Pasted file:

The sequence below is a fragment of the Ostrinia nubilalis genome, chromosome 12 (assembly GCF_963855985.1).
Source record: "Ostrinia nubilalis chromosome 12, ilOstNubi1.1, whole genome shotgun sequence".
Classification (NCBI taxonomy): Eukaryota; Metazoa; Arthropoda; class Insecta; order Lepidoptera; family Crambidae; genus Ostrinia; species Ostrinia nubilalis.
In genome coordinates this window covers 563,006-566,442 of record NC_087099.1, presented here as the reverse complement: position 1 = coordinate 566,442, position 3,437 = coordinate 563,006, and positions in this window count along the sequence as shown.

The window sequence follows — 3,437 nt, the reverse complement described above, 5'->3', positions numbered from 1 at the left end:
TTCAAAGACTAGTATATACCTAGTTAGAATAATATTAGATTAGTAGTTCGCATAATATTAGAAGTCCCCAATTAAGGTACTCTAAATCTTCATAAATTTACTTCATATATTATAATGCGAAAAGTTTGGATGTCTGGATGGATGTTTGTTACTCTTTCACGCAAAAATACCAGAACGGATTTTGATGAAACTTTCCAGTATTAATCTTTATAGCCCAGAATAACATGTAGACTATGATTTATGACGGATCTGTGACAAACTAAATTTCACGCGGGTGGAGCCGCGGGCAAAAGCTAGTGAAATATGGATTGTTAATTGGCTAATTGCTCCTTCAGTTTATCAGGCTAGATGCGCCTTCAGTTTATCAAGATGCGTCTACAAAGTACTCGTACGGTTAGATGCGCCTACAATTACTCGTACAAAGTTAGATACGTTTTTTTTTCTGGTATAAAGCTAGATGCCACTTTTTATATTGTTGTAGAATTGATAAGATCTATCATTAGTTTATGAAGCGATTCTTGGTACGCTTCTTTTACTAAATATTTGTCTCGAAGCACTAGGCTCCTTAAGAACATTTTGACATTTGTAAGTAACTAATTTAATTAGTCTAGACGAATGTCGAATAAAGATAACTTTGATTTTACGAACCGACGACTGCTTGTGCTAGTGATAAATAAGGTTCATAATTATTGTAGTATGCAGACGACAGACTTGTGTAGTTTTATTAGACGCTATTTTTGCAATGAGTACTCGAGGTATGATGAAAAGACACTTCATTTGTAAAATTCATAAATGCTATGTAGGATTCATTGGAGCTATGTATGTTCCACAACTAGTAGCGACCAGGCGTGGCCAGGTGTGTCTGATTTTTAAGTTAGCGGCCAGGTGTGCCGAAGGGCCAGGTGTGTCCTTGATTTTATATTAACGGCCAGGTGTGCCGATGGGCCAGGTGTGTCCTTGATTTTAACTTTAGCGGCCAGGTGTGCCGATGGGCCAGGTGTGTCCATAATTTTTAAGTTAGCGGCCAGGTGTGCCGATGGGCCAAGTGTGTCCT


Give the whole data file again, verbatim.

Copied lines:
The sequence below is a fragment of the Ostrinia nubilalis genome, chromosome 12 (assembly GCF_963855985.1).
Source record: "Ostrinia nubilalis chromosome 12, ilOstNubi1.1, whole genome shotgun sequence".
Classification (NCBI taxonomy): Eukaryota; Metazoa; Arthropoda; class Insecta; order Lepidoptera; family Crambidae; genus Ostrinia; species Ostrinia nubilalis.
In genome coordinates this window covers 563,006-566,442 of record NC_087099.1, presented here as the reverse complement: position 1 = coordinate 566,442, position 3,437 = coordinate 563,006, and positions in this window count along the sequence as shown.

The window sequence follows — 3,437 nt, the reverse complement described above, 5'->3', positions numbered from 1 at the left end:
TTCAAAGACTAGTATATACCTAGTTAGAATAATATTAGATTAGTAGTTCGCATAATATTAGAAGTCCCCAATTAAGGTACTCTAAATCTTCATAAATTTACTTCATATATTATAATGCGAAAAGTTTGGATGTCTGGATGGATGTTTGTTACTCTTTCACGCAAAAATACCAGAACGGATTTTGATGAAACTTTCCAGTATTAATCTTTATAGCCCAGAATAACATGTAGACTATGATTTATGACGGATCTGTGACAAACTAAATTTCACGCGGGTGGAGCCGCGGGCAAAAGCTAGTGAAATATGGATTGTTAATTGGCTAATTGCTCCTTCAGTTTATCAGGCTAGATGCGCCTTCAGTTTATCAAGATGCGTCTACAAAGTACTCGTACGGTTAGATGCGCCTACAATTACTCGTACAAAGTTAGATACGTTTTTTTTTCTGGTATAAAGCTAGATGCCACTTTTTATATTGTTGTAGAATTGATAAGATCTATCATTAGTTTATGAAGCGATTCTTGGTACGCTTCTTTTACTAAATATTTGTCTCGAAGCACTAGGCTCCTTAAGAACATTTTGACATTTGTAAGTAACTAATTTAATTAGTCTAGACGAATGTCGAATAAAGATAACTTTGATTTTACGAACCGACGACTGCTTGTGCTAGTGATAAATAAGGTTCATAATTATTGTAGTATGCAGACGACAGACTTGTGTAGTTTTATTAGACGCTATTTTTGCAATGAGTACTCGAGGTATGATGAAAAGACACTTCATTTGTAAAATTCATAAATGCTATGTAGGATTCATTGGAGCTATGTATGTTCCACAACTAGTAGCGACCAGGCGTGGCCAGGTGTGTCTGATTTTTAAGTTAGCGGCCAGGTGTGCCGAAGGGCCAGGTGTGTCCTTGATTTTATATTAACGGCCAGGTGTGCCGATGGGCCAGGTGTGTCCTTGATTTTAACTTTAGCGGCCAGGTGTGCCGATGGGCCAGGTGTGTCCATAATTTTTAAGTTAGCGGCCAGGTGTGCCGATGGGCCAAGTGTGTCCT